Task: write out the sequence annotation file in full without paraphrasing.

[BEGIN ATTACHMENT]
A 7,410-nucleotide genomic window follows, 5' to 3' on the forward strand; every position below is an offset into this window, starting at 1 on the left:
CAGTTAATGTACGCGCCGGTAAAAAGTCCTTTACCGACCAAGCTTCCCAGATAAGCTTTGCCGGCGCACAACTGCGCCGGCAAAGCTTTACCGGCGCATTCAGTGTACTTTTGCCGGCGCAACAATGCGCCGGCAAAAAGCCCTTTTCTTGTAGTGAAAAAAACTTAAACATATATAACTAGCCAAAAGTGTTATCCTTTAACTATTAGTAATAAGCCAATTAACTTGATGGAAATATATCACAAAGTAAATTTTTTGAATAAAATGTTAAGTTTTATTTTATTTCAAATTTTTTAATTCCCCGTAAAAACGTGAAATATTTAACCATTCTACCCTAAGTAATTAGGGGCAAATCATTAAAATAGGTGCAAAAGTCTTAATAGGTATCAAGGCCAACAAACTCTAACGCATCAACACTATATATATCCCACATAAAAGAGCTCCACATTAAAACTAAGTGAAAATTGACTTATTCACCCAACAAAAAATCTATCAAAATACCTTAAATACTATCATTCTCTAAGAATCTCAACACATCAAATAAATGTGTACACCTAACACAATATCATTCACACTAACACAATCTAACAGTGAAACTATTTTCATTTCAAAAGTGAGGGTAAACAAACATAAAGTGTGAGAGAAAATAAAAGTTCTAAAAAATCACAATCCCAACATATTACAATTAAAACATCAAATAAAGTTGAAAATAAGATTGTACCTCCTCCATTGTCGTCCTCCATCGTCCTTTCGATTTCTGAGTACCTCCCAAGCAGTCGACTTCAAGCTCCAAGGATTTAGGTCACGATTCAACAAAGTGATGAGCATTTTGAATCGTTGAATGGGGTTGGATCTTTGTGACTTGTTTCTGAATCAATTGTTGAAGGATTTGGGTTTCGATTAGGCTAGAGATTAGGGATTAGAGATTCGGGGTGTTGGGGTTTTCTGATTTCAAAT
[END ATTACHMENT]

A 7,410-nucleotide genomic window follows, 5' to 3' on the forward strand; every position below is an offset into this window, starting at 1 on the left:
CAGTTAATGTACGCGCCGGTAAAAAGTCCTTTACCGACCAAGCTTCCCAGATAAGCTTTGCCGGCGCACAACTGCGCCGGCAAAGCTTTACCGGCGCATTCAGTGTACTTTTGCCGGCGCAACAATGCGCCGGCAAAAAGCCCTTTTCTTGTAGTGAAAAAAACTTAAACATATATAACTAGCCAAAAGTGTTATCCTTTAACTATTAGTAATAAGCCAATTAACTTGATGGAAATATATCACAAAGTAAATTTTTTGAATAAAATGTTAAGTTTTATTTTATTTCAAATTTTTTAATTCCCCGTAAAAACGTGAAATATTTAACCATTCTACCCTAAGTAATTAGGGGCAAATCATTAAAATAGGTGCAAAAGTCTTAATAGGTATCAAGGCCAACAAACTCTAACGCATCAACACTATATATATCCCACATAAAAGAGCTCCACATTAAAACTAAGTGAAAATTGACTTATTCACCCAACAAAAAATCTATCAAAATACCTTAAATACTATCATTCTCTAAGAATCTCAACACATCAAATAAATGTGTACACCTAACACAATATCATTCACACTAACACAATCTAACAGTGAAACTATTTTCATTTCAAAAGTGAGGGTAAACAAACATAAAGTGTGAGAGAAAATAAAAGTTCTAAAAAATCACAATCCCAACATATTACAATTAAAACATCAAATAAAGTTGAAAATAAGATTGTACCTCCTCCATTGTCGTCCTCCATCGTCCTTTCGATTTCTGAGTACCTCCCAAGCAGTCGACTTCAAGCTCCAAGGATTTAGGTCACGATTCAACAAAGTGATGAGCATTTTGAATCGTTGAATGGGGTTGGATCTTTGTGACTTGTTTCTGAATCAATTGTTGAAGGATTTGGGTTTCGATTAGGCTAGAGATTAGGGATTAGAGATTCGGGGTGTTGGGGTTTTCTGATTTCAAAT